On the null end, Katherine did not notice any appreciable difference in grade results. Students were demonstrating the same sorts of mastery they demonstrated on paper exams. In the middling range, Katherine was grateful to avoid fussing with Scantrons, both in organization and grading. She and her students received instant feedback on structured response items, and Katherine also had instant access to detailed and user friendly grade reports. The tests were also much simpler to modify in the case of errors or improvements; changes are instantly available to students with no worries about returning to the photocopier or announcing changes. On the huge end, students were interacting with the same digital tools they will use when facing their AIR tests in March and April, but they weren’t doing it in some detached, artificial test preparation environment. They were doing it in the course of regular instruction, a seamless approach to state test prep.

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An Algebra item requiring a written response

Katherine is excited to continue with digital assessments through Edcite, and she’s already developing more. While she admits that the learning curve for Edcite content development may seem steep, once question types are learned, creation become simple. She’s interested in learning from some minor problems with the exam (like students using the x for multiplication instead of the x for variables in the equation editor) and adding more writing activities. Whatever course her work may take, one thing’s for sure. Her students will walk into a testing room better prepared to succeed than many of their peers around the state.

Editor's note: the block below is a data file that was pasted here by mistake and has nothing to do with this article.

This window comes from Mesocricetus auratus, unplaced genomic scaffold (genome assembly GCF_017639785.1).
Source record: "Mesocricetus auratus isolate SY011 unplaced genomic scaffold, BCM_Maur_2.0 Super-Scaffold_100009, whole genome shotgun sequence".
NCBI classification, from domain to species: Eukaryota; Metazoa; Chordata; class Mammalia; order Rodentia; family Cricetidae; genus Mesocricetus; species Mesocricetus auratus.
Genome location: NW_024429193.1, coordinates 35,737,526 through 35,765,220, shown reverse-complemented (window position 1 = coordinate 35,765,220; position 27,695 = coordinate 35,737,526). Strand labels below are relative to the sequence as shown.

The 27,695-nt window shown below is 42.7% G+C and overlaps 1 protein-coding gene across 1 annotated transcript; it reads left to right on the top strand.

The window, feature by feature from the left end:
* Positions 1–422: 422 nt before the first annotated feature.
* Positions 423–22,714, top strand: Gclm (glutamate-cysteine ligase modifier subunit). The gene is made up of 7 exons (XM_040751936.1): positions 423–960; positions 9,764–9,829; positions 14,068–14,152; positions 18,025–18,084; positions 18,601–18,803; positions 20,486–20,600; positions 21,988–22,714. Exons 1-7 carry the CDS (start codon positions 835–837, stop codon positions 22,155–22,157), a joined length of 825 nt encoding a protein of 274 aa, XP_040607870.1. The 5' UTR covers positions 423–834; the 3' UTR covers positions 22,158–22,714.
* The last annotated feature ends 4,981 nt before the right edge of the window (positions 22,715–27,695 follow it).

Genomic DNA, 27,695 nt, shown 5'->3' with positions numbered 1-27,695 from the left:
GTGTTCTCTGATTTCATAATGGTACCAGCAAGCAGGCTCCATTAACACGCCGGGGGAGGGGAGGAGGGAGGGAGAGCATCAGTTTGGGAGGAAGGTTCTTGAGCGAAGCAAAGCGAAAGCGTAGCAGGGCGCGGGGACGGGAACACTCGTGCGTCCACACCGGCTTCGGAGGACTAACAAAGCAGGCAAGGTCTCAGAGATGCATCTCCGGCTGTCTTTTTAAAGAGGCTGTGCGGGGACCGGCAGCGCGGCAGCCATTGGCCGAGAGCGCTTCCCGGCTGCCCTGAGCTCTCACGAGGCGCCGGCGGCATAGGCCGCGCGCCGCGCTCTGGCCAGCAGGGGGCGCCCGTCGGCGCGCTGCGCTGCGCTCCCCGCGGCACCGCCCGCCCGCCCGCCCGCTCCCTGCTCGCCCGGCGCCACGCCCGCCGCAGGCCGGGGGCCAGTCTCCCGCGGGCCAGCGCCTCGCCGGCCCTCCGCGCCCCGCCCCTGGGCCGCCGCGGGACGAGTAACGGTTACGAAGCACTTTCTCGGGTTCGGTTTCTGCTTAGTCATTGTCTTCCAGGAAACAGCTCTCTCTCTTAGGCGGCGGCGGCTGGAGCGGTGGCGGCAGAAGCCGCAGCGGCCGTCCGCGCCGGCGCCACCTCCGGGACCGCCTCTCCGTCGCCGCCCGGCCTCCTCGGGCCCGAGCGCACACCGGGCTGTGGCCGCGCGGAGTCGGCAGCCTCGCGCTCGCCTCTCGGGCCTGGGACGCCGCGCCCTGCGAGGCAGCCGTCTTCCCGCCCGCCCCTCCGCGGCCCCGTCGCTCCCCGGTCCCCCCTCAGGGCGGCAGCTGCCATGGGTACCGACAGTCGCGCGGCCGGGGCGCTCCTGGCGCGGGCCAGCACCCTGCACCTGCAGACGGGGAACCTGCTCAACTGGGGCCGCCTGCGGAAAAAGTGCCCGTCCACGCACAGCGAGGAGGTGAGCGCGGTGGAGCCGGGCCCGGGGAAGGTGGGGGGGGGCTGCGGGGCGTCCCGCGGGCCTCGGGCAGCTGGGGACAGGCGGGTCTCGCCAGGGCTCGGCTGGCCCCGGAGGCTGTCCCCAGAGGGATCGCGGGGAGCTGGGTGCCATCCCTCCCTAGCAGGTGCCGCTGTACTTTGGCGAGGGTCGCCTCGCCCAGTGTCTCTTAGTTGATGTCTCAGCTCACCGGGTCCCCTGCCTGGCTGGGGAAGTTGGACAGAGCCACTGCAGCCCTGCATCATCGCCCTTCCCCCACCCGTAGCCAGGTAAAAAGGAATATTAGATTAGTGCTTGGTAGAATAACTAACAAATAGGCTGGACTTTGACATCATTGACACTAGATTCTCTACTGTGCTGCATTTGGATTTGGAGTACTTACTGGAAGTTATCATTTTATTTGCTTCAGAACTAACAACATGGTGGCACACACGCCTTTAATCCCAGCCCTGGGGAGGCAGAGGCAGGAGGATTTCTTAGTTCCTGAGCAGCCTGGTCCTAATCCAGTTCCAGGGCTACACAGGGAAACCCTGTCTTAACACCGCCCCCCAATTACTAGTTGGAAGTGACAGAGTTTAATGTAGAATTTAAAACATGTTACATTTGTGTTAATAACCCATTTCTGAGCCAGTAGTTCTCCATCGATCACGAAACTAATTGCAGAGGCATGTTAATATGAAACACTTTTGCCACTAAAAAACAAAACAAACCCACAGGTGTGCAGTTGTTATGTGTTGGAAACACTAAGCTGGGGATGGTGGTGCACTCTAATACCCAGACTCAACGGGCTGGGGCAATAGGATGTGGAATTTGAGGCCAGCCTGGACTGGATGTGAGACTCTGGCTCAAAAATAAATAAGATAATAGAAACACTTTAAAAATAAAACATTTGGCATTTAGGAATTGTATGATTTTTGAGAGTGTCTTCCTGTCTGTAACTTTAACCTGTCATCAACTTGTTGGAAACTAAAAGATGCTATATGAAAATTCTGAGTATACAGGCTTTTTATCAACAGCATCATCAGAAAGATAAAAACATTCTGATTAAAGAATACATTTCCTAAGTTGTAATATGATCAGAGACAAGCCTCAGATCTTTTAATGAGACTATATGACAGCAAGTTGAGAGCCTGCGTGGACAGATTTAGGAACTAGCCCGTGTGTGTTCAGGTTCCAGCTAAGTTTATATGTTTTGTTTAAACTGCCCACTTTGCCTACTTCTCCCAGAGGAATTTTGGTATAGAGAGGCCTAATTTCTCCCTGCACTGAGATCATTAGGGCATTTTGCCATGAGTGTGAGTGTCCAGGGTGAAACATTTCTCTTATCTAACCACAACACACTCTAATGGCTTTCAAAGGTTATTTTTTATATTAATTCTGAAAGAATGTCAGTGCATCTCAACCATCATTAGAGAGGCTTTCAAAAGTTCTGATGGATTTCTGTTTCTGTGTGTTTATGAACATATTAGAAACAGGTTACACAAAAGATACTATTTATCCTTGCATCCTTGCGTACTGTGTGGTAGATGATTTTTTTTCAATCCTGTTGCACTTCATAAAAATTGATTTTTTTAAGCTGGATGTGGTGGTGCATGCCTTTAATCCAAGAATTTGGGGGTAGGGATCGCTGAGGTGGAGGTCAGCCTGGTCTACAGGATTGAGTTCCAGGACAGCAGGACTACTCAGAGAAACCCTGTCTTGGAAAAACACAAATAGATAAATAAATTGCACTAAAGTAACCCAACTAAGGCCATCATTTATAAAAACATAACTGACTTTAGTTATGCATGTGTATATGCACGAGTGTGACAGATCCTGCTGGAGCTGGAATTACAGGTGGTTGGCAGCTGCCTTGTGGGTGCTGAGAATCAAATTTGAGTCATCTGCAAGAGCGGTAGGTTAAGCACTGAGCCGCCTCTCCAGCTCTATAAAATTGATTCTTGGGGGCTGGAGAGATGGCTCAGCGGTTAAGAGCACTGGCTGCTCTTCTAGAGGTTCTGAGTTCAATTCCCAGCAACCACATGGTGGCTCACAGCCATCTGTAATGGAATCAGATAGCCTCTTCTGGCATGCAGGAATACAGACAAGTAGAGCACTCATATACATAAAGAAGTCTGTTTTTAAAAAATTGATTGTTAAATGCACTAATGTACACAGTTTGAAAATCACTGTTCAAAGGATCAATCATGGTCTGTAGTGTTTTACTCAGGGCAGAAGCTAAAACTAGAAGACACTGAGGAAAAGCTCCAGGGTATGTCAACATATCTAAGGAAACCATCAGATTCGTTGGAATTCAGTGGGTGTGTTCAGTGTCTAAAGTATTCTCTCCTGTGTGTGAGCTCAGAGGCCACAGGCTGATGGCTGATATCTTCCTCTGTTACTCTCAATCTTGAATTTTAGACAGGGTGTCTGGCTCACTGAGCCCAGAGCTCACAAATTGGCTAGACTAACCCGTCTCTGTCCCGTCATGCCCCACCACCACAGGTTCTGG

Teacher Showcase: Student Video Production with Tracy Donnelly and Kristen Ireland

Our new digital playground makes student video easier than ever before. Check out how two Northview teachers are doing it!

This post is rich with links for extra help and examples. Check ‘em out!

If you want your students to explore a topic through research, fully examining the issue from a number of perspectives and addressing diverse questions, you assign a research report, right? Or maybe, a presentation? Sure, those approaches are straightforward and familiar. They’ve also become a bit outdated. The research report, as traditionally assigned, lacks multimedia components. The presentation, as traditionally executed, lacks audience engagement. Neither takes advantage of the tools available to students in our current technological landscape.

That’s why Health teacher Tracy Donnelly and Zoology teacher Kristen Ireland, both teaching at Northview High School, have opted out of the traditional approach and opted into student video production. Their students have presented research on topics within the curricula through short video documentaries that make use of interviews, narration, titles and images, clipped YouTube content, dramatic re-enactments, and more to mimic a television documentary style. That style has been developed and refined over generations, but the tools at the students’ disposal are pretty new. Students use WeVideo, a free, web-based video editor, to assemble and arrange content produced by themselves and/or captured from the Internet. They use their smartphones to stage and record interviews and dramatizations. They capture images in simple manners and rip YouTube content with more sophisticated approaches. They use WeVideo tools to create captions, titles, and more.